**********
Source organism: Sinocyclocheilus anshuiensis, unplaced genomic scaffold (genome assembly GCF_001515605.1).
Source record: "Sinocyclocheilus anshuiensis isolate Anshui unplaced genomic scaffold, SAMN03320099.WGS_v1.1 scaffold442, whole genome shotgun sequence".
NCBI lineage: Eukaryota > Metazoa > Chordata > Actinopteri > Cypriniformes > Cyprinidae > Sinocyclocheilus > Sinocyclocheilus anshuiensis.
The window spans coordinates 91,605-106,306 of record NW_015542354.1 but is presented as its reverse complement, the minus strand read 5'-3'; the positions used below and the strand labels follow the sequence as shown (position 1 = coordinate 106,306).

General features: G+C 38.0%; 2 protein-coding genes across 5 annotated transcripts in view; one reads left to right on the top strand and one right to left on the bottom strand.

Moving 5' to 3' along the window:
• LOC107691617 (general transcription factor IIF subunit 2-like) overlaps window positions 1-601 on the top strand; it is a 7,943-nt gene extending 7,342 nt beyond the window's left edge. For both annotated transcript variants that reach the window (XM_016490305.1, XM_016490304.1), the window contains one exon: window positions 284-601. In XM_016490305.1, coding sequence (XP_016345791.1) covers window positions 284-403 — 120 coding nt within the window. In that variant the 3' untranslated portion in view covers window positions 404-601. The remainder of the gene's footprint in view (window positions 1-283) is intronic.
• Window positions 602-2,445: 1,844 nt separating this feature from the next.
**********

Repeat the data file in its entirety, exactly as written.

Source organism: Sinocyclocheilus anshuiensis, unplaced genomic scaffold (genome assembly GCF_001515605.1).
Source record: "Sinocyclocheilus anshuiensis isolate Anshui unplaced genomic scaffold, SAMN03320099.WGS_v1.1 scaffold442, whole genome shotgun sequence".
NCBI lineage: Eukaryota > Metazoa > Chordata > Actinopteri > Cypriniformes > Cyprinidae > Sinocyclocheilus > Sinocyclocheilus anshuiensis.
The window spans coordinates 91,605-106,306 of record NW_015542354.1 but is presented as its reverse complement, the minus strand read 5'-3'; the positions used below and the strand labels follow the sequence as shown (position 1 = coordinate 106,306).

General features: G+C 38.0%; 2 protein-coding genes across 5 annotated transcripts in view; one reads left to right on the top strand and one right to left on the bottom strand.

Moving 5' to 3' along the window:
• LOC107691617 (general transcription factor IIF subunit 2-like) overlaps window positions 1-601 on the top strand; it is a 7,943-nt gene extending 7,342 nt beyond the window's left edge. For both annotated transcript variants that reach the window (XM_016490305.1, XM_016490304.1), the window contains one exon: window positions 284-601. In XM_016490305.1, coding sequence (XP_016345791.1) covers window positions 284-403 — 120 coding nt within the window. In that variant the 3' untranslated portion in view covers window positions 404-601. The remainder of the gene's footprint in view (window positions 1-283) is intronic.
• Window positions 602-2,445: 1,844 nt separating this feature from the next.